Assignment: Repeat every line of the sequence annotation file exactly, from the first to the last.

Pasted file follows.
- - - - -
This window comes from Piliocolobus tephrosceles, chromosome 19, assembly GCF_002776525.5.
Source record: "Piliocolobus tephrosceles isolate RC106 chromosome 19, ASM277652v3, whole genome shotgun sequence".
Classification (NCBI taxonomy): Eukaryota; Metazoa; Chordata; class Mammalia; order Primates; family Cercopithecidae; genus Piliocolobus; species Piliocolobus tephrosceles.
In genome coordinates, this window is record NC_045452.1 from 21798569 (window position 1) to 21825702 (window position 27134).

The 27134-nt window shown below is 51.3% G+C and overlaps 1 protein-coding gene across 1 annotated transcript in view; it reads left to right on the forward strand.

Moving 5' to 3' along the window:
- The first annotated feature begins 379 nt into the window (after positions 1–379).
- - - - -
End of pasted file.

This window comes from Piliocolobus tephrosceles, chromosome 19, assembly GCF_002776525.5.
Source record: "Piliocolobus tephrosceles isolate RC106 chromosome 19, ASM277652v3, whole genome shotgun sequence".
Classification (NCBI taxonomy): Eukaryota; Metazoa; Chordata; class Mammalia; order Primates; family Cercopithecidae; genus Piliocolobus; species Piliocolobus tephrosceles.
In genome coordinates, this window is record NC_045452.1 from 21798569 (window position 1) to 21825702 (window position 27134).

The 27134-nt window shown below is 51.3% G+C and overlaps 1 protein-coding gene across 1 annotated transcript in view; it reads left to right on the forward strand.

Moving 5' to 3' along the window:
- The first annotated feature begins 379 nt into the window (after positions 1–379).